Say I have a GitHub actions workflow with 2 steps.

  1. Download and compile my application's dependencies.
  2. Compile and test my application

My dependencies rarely change and the compiled dependencies can be safely cached until I next change the lock-file that specifies their versions.

Is a way to save the result of the first step so that in future workflow can skip over that step?

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    While bitoiu's answer is correct that there's no explicit caching feature in GitHub Actions today, you do get implicit caching across steps in a workflow within a given workflow run. This happens because GitHub volume mounts your repo into Docker for each step. Any changes you make in one step persist on disk into the next steps for that workflow run. Of course, this will not cache a dependency build across runs as you've asked, but others may find the ability to have some caching useful. I don't think this feature is documented. – Taylor Edmiston Mar 15 '19 at 19:44
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    Another thing you could do is push your build dependency cache (e.g., as a tar) out to S3 / Minio / etc like how GitLab's distributed caching system works. You'd have to do the requests to/from S3 or similar manually for now until the GitHub Actions product adds a feature like this. How much time (if any) this saves you certainly depends on the size of your dependencies and how fast GitHub Actions pulls from S3. I haven't tested this yet myself. – Taylor Edmiston Mar 15 '19 at 19:44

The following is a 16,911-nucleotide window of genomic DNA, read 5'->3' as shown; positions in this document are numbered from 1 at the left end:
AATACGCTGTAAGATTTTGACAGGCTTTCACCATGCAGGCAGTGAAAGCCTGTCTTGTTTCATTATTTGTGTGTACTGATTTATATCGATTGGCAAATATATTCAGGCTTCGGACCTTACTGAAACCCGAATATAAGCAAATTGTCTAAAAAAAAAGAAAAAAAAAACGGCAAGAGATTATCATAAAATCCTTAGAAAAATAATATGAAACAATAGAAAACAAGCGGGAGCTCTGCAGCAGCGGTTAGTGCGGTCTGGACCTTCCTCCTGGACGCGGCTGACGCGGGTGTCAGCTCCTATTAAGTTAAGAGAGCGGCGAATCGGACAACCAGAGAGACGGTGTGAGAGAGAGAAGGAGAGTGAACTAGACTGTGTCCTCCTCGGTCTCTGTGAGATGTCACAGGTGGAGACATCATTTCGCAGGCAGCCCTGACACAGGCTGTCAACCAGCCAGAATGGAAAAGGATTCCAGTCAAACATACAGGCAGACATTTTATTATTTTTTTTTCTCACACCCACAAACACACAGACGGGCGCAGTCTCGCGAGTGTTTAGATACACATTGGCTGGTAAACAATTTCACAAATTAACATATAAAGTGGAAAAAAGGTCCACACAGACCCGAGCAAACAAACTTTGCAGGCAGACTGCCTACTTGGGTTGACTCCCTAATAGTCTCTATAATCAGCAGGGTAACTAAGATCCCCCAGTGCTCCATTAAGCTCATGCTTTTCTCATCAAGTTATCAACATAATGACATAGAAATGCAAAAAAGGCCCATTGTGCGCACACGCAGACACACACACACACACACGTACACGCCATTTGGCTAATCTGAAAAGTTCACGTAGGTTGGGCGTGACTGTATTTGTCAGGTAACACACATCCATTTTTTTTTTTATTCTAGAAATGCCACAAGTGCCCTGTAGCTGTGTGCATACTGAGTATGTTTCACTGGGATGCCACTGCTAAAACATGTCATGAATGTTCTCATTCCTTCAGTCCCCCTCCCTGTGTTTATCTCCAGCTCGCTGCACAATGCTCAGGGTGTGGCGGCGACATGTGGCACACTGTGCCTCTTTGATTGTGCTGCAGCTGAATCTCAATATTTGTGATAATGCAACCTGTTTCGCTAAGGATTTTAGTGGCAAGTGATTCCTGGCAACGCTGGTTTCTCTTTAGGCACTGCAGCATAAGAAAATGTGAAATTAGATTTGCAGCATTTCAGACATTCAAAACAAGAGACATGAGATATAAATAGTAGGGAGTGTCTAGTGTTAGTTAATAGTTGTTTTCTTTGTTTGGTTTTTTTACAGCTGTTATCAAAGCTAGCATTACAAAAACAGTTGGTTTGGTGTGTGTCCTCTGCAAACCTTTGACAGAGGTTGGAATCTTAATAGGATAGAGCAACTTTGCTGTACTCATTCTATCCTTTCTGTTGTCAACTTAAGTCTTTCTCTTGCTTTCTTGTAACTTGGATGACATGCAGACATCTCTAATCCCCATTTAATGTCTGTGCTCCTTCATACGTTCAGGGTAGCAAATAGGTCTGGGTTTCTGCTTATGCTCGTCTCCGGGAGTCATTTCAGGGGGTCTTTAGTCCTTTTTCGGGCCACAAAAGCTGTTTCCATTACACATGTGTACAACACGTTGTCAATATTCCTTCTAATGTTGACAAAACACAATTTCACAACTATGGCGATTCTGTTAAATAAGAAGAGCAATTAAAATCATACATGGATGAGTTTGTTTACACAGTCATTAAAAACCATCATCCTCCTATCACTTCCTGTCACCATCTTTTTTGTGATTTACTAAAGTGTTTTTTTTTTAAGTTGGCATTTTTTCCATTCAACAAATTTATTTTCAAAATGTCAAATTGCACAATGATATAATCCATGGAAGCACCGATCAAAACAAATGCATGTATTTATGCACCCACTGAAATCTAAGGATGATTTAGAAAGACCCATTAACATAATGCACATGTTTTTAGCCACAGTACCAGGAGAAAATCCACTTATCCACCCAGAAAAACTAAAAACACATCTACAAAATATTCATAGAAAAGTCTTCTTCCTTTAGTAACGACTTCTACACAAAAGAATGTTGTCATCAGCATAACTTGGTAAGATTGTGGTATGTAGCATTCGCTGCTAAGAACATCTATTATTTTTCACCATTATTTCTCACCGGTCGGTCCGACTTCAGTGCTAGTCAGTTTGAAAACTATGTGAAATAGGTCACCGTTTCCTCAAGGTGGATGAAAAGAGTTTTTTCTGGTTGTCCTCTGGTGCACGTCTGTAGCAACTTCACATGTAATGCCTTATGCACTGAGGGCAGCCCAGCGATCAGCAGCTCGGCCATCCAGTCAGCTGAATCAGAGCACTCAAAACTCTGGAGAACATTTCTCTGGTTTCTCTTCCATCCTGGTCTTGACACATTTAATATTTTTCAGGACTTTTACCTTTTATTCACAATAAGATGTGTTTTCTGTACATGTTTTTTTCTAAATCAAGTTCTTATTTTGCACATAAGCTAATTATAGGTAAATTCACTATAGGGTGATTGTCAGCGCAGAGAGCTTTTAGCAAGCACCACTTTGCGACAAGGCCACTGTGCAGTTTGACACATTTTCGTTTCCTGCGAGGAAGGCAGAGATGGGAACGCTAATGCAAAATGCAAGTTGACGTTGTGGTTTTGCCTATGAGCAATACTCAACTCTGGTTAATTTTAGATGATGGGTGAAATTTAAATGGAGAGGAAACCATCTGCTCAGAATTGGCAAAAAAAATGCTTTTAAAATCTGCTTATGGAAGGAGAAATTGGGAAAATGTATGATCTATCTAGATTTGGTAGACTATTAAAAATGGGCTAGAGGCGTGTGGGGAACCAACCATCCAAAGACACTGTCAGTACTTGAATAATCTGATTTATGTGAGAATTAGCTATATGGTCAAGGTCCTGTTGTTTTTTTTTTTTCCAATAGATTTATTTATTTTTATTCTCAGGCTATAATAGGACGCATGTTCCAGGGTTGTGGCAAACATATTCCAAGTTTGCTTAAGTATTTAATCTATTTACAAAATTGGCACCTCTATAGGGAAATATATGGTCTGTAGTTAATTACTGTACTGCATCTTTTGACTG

Caching is now natively supported via the cache action. It works across both jobs and workflows within a repository. See also: https://help.github.com/en/actions/automating-your-workflow-with-github-actions/caching-dependencies-to-speed-up-workflows.

Consider the following example:

name: GitHub Actions Workflow with NPM cache

on: [push]


    runs-on: ubuntu-latest

    - uses: actions/checkout@v1

    - name: Cache NPM dependencies
      uses: actions/cache@v1
        path: ~/.npm
        key: ${{ runner.OS }}-npm-cache-${{ hashFiles('**/package-lock.json') }}
        restore-keys: |
          ${{ runner.OS }}-npm-cache-

    - name: Install NPM dependencies
      run: npm install

Where the path and key parameters of the cache action is used to identify the cache.

The optional restore-keys is used for a possible fallback to a partial match (i.e. if package-lock.json changes the previous cache will be used).

Prefixing the keys with some id (npm-cache in this example) is useful when the restore-keys fallback is used and there're multiple different caches (e.g. for JS packages and for system packages). Otherwise, one cache could fall back to the other unrelated cache. Similarly, an OS prefix useful when using matrix builds so caches of different systems don't get mixed up.

You can also build your own reusable caching logic with @actions/cache such as:

Old answer:

Native caching is not currently possible, expected to be implemented by mid-November 2019.

You can use artifacts (1, 2) to move directories between jobs (within 1 workflow) as proposed on the GH Community board. This, however, doesn't work across workflows.

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    Won't this example still run the npm install step on every push unless you include something like if: steps.cache-deps.outputs.cache-hit != 'true' and id: cache-deps for the cache step? – Casimir Aug 24 '20 at 6:01
  • Yes, it will, but it will load the dependencies from the cache. – thisismydesign Aug 24 '20 at 6:12
  • @thisismydesign and what will be the benefits of loading the dependencies from the cache if I still have to wait for the npm install step? – DannyFeliz Feb 15 at 17:49
  • Just an FYI for those unaware, this sends and receives the cache with GitHub remotely. So if you're using locally managed GitHub runners (which is awesome btw) then you incur the time and cost of uploading and downloading these caches. – Joshua Pinter Feb 17 at 20:09